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Yemen, Mideast on verge of Arab Spring 2: Expert

The Middle East is on the verge of what has to be called Arab Spring 2, the executive chair of the Global Energy Symposium said on Thursday.

A Saudi-led coalition began airstrikes on Yemen on Thursday to combat Shiite rebels who have overrun much of the country.

All of this means more uncertainty in the region's stability and in oil prices, he said.

"Even though Yemen does not have a cog to play in the exporting of oil, the entire region now is becoming less stable and that's disconcerting," Kent Moors said in an interview with "Closing Bell."

"The worst is really yet to come in terms of the uncertainty."

Read MoreWar in Yemen: What it means—and doesn't mean

Members of the Yemeni security forces loyal to the Huthi movement brandish their weapons during a gathering in Sanaa, Yemen, March 26, 2015.
Mohammed Huwais | AFP | Getty Images
Members of the Yemeni security forces loyal to the Huthi movement brandish their weapons during a gathering in Sanaa, Yemen, March 26, 2015.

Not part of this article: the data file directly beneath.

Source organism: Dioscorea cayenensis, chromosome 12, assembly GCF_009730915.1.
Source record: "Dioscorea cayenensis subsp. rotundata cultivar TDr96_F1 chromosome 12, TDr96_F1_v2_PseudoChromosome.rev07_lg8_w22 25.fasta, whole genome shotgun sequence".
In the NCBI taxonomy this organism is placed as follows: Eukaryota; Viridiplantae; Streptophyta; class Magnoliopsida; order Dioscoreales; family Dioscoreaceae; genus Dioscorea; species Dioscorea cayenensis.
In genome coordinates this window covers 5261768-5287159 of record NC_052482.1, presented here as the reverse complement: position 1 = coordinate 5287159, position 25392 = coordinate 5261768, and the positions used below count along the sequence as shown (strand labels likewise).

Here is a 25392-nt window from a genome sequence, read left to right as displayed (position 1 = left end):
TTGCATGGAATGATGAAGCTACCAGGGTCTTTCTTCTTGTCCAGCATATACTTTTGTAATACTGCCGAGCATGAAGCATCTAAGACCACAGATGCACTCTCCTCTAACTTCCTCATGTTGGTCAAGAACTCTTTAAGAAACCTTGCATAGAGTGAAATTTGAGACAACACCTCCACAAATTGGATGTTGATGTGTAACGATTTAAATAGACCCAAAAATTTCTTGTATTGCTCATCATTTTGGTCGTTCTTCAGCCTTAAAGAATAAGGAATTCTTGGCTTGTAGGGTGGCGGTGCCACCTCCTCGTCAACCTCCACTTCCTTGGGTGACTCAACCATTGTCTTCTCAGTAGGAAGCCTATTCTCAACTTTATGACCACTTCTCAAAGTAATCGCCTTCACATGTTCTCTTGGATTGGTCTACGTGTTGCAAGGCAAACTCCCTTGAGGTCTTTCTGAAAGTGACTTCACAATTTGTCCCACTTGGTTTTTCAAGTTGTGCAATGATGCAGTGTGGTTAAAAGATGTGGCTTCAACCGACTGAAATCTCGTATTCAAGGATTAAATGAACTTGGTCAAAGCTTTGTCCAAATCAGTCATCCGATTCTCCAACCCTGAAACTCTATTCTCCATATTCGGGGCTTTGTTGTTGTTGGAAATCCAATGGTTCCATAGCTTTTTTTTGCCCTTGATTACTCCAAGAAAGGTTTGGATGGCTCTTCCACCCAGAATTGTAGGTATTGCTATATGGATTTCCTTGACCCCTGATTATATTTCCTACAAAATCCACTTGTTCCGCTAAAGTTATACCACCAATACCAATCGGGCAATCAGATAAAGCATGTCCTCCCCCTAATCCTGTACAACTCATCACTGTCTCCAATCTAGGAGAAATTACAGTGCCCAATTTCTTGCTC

The conflict has pitted two big oil production nations against each other, Saudi Arabia and Iran, which is supporting the rebels.

Moors thinks the real problem is that the Sunni-Shiite disagreement is now at the center of things, which he said most nations were able to avoid during the first Arab Spring.

At the time, those countries were "able to buy off opposition with large influxes into social programs and government benefit," Moors said.

However, that was funded during a time of much higher oil prices and "there isn't that luxury this time. The opposition is coming back and the situation is less stable."

Read MoreWhat's going on in Yemen—and why are Saudis involved?

As for where oil is headed, Moors thinks U.S. crude could hit $62 to $65 by July, with Brent reaching $70 to $73 by then.

On Thursday, U.S. crude settled up 4.5 percent at $51.43 a barrel. Brent was last up more than 4 percent at $58.92.